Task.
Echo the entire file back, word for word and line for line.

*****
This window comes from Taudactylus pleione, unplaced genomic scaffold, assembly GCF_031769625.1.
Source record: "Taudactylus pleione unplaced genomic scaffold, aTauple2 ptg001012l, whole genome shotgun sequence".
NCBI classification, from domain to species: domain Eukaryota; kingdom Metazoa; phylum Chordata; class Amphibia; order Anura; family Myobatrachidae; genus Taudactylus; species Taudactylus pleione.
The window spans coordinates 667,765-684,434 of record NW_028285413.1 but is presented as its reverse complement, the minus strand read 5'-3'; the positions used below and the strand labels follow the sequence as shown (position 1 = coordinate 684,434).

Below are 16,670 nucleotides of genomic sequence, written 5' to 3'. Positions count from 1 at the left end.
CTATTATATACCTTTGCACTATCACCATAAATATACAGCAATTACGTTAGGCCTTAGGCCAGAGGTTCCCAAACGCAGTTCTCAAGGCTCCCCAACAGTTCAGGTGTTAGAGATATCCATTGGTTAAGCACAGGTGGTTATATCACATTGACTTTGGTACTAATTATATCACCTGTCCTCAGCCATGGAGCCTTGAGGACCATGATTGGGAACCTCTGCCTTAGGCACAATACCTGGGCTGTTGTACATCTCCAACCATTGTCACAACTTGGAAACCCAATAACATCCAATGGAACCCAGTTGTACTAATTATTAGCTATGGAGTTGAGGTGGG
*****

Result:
This window comes from Taudactylus pleione, unplaced genomic scaffold, assembly GCF_031769625.1.
Source record: "Taudactylus pleione unplaced genomic scaffold, aTauple2 ptg001012l, whole genome shotgun sequence".
NCBI classification, from domain to species: domain Eukaryota; kingdom Metazoa; phylum Chordata; class Amphibia; order Anura; family Myobatrachidae; genus Taudactylus; species Taudactylus pleione.
The window spans coordinates 667,765-684,434 of record NW_028285413.1 but is presented as its reverse complement, the minus strand read 5'-3'; the positions used below and the strand labels follow the sequence as shown (position 1 = coordinate 684,434).

Below are 16,670 nucleotides of genomic sequence, written 5' to 3'. Positions count from 1 at the left end.
CTATTATATACCTTTGCACTATCACCATAAATATACAGCAATTACGTTAGGCCTTAGGCCAGAGGTTCCCAAACGCAGTTCTCAAGGCTCCCCAACAGTTCAGGTGTTAGAGATATCCATTGGTTAAGCACAGGTGGTTATATCACATTGACTTTGGTACTAATTATATCACCTGTCCTCAGCCATGGAGCCTTGAGGACCATGATTGGGAACCTCTGCCTTAGGCACAATACCTGGGCTGTTGTACATCTCCAACCATTGTCACAACTTGGAAACCCAATAACATCCAATGGAACCCAGTTGTACTAATTATTAGCTATGGAGTTGAGGTGGG